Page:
God is so cool. He totally anticipated that we would have questions… But then I also wondered: Is there evidence from non-Biblical sources that Jesus rose from the dead? Michael Gleghorn of Probe Ministries wrote a great article entitled, “Ancient Evidence for Jesus from Non-Christian Sources.”
Evidence from Josephus, a first century Jewish historian, really struck me. Josephus writes:
About this time there lived Jesus, a wise man, if indeed one ought to call him a man. For he . . . wrought surprising feats. . . . He was the Christ. When Pilate . . .condemned him to be crucified, those who had . . . come to love him did not give up their affection for him. On the third day he appeared . . . restored to life. . . . And the tribe of Christians . . . has . . . not disappeared.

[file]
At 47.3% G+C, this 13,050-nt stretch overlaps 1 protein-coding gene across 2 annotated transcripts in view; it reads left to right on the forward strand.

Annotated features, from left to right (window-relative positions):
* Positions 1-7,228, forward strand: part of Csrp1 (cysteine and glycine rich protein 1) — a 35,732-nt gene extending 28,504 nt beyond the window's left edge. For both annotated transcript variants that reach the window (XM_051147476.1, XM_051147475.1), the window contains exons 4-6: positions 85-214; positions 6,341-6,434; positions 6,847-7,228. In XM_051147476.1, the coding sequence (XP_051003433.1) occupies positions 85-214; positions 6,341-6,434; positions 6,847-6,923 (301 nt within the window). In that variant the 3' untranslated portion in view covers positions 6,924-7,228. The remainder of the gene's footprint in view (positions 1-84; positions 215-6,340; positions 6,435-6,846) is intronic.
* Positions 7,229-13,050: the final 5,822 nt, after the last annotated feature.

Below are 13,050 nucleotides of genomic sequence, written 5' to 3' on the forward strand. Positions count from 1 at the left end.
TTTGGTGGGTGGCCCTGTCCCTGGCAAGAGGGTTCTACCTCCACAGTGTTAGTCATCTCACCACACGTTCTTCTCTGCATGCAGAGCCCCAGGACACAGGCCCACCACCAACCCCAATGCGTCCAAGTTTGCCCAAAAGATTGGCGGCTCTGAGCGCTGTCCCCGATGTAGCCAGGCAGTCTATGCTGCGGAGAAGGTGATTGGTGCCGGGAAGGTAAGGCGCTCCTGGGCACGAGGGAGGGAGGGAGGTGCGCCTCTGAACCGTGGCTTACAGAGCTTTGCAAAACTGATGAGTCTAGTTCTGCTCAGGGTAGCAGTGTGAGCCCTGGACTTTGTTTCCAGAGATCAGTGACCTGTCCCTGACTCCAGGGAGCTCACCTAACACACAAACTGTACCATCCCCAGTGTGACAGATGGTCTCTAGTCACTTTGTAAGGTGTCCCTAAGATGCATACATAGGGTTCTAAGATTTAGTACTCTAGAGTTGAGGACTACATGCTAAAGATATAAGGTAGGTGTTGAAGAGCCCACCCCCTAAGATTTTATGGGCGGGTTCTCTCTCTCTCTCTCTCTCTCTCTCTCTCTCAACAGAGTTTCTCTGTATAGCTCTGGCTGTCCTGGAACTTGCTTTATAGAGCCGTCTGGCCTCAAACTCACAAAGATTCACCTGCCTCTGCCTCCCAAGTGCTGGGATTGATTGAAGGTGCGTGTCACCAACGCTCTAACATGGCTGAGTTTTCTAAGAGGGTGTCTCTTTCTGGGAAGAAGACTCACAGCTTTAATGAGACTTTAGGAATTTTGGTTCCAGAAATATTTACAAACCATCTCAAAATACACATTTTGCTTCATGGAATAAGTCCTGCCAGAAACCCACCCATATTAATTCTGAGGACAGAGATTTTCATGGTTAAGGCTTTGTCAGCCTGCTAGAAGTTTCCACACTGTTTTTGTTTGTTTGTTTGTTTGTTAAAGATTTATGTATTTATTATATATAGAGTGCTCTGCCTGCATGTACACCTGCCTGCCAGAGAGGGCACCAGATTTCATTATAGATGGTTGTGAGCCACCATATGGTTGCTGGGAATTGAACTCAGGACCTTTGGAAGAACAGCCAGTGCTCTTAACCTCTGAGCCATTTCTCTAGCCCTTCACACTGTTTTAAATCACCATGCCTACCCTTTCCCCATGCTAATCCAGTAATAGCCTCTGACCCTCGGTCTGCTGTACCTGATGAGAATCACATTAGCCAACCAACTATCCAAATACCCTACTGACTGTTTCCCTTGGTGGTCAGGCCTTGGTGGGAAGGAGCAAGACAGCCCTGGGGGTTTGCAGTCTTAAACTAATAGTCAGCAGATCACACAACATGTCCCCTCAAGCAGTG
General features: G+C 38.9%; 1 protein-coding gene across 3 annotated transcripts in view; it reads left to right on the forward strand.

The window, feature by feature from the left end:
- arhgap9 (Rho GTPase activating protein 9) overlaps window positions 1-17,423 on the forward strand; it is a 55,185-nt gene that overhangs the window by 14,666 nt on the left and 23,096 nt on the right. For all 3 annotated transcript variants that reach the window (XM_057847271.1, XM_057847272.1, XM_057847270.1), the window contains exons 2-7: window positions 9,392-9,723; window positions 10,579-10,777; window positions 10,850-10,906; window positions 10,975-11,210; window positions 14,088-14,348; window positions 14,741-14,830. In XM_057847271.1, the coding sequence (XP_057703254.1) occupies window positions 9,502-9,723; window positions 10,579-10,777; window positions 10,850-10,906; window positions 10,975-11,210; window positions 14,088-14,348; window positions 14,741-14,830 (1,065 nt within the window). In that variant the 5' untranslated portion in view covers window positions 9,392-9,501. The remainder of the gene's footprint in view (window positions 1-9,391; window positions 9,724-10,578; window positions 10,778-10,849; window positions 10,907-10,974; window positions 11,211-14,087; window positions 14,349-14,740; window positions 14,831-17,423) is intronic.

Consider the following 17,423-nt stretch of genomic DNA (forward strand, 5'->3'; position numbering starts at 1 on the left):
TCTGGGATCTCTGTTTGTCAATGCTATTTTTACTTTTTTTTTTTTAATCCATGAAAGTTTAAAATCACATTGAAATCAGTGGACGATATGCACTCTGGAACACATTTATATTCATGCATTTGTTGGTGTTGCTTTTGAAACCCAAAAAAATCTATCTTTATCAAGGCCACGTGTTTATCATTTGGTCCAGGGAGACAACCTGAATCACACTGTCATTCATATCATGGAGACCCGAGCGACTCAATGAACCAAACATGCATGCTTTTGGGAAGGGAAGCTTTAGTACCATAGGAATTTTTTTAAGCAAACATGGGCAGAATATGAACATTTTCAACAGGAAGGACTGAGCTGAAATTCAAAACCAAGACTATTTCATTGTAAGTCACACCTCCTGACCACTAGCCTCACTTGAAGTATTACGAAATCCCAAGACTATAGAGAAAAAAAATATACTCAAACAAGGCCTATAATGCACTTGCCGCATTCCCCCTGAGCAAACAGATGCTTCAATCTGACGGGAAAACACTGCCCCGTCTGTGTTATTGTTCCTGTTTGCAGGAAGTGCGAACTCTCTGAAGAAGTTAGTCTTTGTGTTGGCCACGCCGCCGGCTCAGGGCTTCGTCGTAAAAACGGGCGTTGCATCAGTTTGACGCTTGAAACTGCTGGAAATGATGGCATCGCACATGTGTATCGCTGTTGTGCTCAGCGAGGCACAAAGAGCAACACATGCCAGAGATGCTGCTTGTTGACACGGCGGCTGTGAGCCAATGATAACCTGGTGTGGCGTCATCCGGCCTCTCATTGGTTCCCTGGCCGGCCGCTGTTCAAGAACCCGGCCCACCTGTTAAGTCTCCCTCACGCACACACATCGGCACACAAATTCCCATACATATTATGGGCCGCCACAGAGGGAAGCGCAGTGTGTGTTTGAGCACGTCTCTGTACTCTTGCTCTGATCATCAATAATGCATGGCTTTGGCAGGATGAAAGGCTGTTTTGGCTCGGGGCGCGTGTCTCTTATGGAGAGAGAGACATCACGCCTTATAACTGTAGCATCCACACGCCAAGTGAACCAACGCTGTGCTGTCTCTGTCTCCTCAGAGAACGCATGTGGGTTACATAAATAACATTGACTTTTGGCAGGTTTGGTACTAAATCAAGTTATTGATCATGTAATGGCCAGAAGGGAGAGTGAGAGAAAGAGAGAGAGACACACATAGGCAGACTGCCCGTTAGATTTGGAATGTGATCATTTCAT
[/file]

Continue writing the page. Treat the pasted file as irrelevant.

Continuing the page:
Okay, Katie we get it—Jesus died and resurrected- that’s kind of crazy, but we believe. What does that have to do with us?
Jesus is alive today sitting at the right hand of God. He sent the Holy Spirit as a deposit, guaranteeing eternal life – but it should impact our lives here now. Jesus wants everyone to live and reign with Him forever. So much so that He was willing to die on a cross to ransom the world from sin and death. Please never forget that God is good and just and holy. He hates sin. He is a perfect judge. Look to Christ for salvation – but also for a perfect friend and lover of your soul.